Dorset south coast, Monday
2021 Earth Day
Basically, physics shows that the world is a web of interactions and nothing exists independently of that web. It is at the atomic and subatomic, or quantum, level that we confront this truth most dramatically.
We live in a quantum universe. It's just that, when many atoms come together, the quantum effects are washed out and it is possible to think of objects with an independent existence such as chairs and tables and people.
Physics has reinforced the fact that we are all part of an interactive web and there are no solutions to our global problems without recognizing and embracing that.
AR From talks with Marcus Chown.
2021 April 21
Armin Laschet is the Nordrhein-Westfalen (NRW) Ministerpräsident, CDU leader, and CDU/CSU Kanzlerkandidat for the September general election.
Laschet, 60, grew up in a Catholic household in Aachen. His life revolved around the church, where he met his childhood sweetheart and future wife. He still lives in Aachen. His core social network has remained much the same for six decades.
Laschet studied law in Munich but failed to complete his law exams. He became editor of a church newspaper, then an Aachen councillor, then a Bundestag MP, then an MEP. As CDU leader, he is criticized for hesitant and indecisive management.
Angela Merkel has refused to get involved in his candidacy. Recent polls show only 15% of Germans see him as a suitable chancellor candidate.
AR I'm not impressed.
Perseverance rover's drone
helicopter makes its first
flight on Mars and snaps
its own shadow
2021 April 20
Fast Problem Solving
Partial differential equations (PDEs) are notoriously difficult to solve, if they can be solved at all. Approximate methods can take months on supercomputers. New deep artificial neural networks can do the work orders of magnitude faster.
Neural networks have layers of artificial neurons. Each neuron takes in a set of inputs, multiplies each one by a weight, sums up the results, and determines an output based on that total. Deep neural networks have one input layer, one output layer and multiple hidden layers in between.
The input to such a neural net is a vector and the output is another vector. If a function maps a set of input vectors to a set of output vectors, the network can be trained to learn the mapping. Any function between two finite-dimensional spaces can be approximated by a neural network.
We train a neural network to learn the correlation between inputs and outputs from training data sets. We feed the network an input, let it produce an output, and compare it to the expected output. An algorithm adjusts the weights of the neurons to minimize the difference between the generated and expected outputs. We repeat this process until the network approximates the target function.
The new deep nets can map any set of functions on the input side to any set of functions on the output side. They can learn how to approximate not just functions, but operators that map functions to functions, to solve a whole family of PDEs at once — fast.
AR This is important: PDEs were a bottleneck.
2021 April 19
The Muon Result
"Could the new muon result be the real thing? Maybe, maybe not. On the same day news of the measurement was greeted with enthusiasm, a paper appeared in Nature presenting the results of a theoretical calculation using supercomputers indicating that the previous theoretical estimates of the muon were slightly off. Taking this into account, the theoretical value may be closer to the value measured last week. There might be no contradiction after all."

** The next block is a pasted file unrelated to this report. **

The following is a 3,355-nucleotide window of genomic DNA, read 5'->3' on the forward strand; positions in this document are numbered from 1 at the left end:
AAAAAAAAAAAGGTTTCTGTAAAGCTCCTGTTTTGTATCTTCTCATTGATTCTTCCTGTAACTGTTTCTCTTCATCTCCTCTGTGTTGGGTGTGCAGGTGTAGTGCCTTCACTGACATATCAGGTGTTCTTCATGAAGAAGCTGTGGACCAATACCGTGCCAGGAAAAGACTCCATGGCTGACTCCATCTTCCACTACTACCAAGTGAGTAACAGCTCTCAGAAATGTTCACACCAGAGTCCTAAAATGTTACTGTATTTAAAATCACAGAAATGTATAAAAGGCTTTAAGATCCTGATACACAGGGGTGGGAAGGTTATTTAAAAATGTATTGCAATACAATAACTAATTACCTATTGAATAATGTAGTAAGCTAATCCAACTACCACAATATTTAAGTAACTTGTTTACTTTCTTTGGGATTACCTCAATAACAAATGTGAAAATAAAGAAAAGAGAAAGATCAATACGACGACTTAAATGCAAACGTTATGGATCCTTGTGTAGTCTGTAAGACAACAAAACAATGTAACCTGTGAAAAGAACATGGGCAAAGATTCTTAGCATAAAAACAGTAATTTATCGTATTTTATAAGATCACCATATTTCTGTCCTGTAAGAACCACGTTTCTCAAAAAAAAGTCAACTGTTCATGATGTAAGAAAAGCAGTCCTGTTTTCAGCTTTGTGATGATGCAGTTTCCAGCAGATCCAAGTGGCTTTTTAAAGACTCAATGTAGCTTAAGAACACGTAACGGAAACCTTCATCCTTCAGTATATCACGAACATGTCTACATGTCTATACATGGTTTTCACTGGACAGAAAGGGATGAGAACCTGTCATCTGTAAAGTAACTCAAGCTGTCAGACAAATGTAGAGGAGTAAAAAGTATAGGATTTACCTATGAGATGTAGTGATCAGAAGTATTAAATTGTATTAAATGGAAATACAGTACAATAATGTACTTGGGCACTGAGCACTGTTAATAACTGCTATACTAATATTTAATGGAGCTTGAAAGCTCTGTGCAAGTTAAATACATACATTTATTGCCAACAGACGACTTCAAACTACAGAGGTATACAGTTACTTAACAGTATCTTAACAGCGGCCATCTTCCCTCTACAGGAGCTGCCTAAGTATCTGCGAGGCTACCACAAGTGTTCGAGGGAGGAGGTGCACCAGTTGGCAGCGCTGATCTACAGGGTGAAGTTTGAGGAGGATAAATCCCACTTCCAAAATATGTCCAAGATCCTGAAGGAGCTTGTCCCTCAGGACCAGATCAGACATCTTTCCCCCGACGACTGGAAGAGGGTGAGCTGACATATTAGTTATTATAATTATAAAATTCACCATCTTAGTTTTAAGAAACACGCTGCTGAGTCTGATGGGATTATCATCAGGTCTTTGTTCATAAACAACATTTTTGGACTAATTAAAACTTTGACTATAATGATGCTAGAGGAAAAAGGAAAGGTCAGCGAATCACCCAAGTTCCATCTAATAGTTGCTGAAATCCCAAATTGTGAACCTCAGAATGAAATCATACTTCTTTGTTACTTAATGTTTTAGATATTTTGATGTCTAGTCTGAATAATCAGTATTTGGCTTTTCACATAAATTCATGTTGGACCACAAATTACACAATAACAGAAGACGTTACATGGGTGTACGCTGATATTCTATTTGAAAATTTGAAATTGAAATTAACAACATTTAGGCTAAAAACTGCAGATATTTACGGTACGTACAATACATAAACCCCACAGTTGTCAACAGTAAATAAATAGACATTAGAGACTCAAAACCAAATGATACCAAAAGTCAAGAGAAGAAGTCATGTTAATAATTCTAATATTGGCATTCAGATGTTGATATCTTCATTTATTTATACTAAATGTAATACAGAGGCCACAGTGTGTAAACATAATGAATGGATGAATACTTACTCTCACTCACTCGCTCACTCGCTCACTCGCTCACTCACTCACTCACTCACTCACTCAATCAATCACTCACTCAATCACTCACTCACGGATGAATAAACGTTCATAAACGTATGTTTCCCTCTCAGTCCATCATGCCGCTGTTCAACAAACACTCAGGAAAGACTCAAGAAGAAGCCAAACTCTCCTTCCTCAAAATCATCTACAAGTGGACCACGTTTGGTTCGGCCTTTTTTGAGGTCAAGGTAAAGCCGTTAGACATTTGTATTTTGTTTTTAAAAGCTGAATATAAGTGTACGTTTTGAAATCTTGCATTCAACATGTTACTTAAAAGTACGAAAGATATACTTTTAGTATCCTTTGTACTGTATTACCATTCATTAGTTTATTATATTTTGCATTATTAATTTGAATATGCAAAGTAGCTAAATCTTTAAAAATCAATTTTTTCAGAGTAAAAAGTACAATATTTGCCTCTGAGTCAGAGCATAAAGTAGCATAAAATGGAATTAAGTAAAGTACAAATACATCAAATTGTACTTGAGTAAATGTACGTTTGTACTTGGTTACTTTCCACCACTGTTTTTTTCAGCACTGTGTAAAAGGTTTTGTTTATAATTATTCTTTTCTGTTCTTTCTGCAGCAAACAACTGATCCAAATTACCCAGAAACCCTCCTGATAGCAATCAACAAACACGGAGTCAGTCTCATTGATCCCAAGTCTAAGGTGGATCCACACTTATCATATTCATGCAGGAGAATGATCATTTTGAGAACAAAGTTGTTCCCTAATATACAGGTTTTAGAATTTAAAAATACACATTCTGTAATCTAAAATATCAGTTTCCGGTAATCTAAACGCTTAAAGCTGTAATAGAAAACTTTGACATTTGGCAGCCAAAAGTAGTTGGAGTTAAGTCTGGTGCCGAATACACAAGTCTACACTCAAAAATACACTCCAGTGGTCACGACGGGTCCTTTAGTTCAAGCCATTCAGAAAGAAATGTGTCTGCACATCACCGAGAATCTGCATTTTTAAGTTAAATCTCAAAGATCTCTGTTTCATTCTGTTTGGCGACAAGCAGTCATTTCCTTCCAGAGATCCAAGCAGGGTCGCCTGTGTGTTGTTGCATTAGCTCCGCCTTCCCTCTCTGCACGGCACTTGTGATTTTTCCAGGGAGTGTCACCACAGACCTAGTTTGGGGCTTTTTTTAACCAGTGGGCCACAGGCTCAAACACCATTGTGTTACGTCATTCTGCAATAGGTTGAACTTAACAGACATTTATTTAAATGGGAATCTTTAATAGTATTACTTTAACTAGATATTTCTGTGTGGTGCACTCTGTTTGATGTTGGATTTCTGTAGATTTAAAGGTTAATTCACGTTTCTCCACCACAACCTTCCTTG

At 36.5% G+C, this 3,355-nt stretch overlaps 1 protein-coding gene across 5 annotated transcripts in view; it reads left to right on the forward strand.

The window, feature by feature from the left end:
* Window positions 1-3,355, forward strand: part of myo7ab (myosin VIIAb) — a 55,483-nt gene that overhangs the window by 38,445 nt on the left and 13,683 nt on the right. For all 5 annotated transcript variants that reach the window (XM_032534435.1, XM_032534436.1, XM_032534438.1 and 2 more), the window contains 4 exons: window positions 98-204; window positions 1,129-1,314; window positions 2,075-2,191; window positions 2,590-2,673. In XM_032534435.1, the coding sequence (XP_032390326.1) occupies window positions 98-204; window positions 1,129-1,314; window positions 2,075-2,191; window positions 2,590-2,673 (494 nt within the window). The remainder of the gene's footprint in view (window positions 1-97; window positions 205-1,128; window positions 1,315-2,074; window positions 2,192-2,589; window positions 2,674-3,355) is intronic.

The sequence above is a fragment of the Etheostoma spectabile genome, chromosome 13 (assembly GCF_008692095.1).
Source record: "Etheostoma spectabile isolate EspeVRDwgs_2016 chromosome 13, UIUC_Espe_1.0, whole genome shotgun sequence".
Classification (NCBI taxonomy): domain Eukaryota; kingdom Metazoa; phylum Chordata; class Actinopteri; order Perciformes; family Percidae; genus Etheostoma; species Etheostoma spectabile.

AR As I thought from the Quanta report (blog 2021-04-08): Real discoveries in physics tend to take a stronger confluence of hints than the loose talk of 4σ significance suggested.
2021 April 18
"To ask what consciousness is, after having unravelled the neural processes, is like asking what a storm is after having understood its physics: it is a question that makes no sense. To add in a 'possessor' of sensations is like adding Jove to the phenomenon of the thunderstorm. It is like saying, after having understood the physics of the storm, that there still remains, as [David] Chalmers would put it, the 'hard question' of connecting it with the anger of Jove."
AR This is right: The "I" at the end of the neuroscience story is like the electron at the end of the quantum-mechanical story, just a metaphysical flourish that under what we regard as normal circumstances adds a small increment of intuitive closure. As Wittgenstein said, the "I" can shrink to a perspectival vanishing point. This is the view of the matter I adopt in my Mindworlds story.
Windsor Castle quadrangle, military parade at funeral of Prince Philip, Duke of Edinburgh
AR Reminds me of the coronation in 1952 — one of my very first memories
2021 April 17
Memories ⊥ Sensations
The brain absorbs new sensory information and stores memories of earlier observations or events. To keep them distinct, it rotates sensory information to encode it as a memory. The two orthogonal representations draw from overlapping neural activity.
Researchers let mice listen to chord sequences over and over again. The mice associated the chords and could predict them. Over time, the neural representations of associated chords began to resemble each other. New sensory inputs interfered with representations by overwriting representation of previous inputs. The neurons changed their encoding of a past stimulus to match later stimuli.
Intact neural patterns encoding memories of the chord sequences were organized in a dimension orthogonal to the sensory representations. Computational models show this mechanism requires fewer neurons and less energy than alternatives.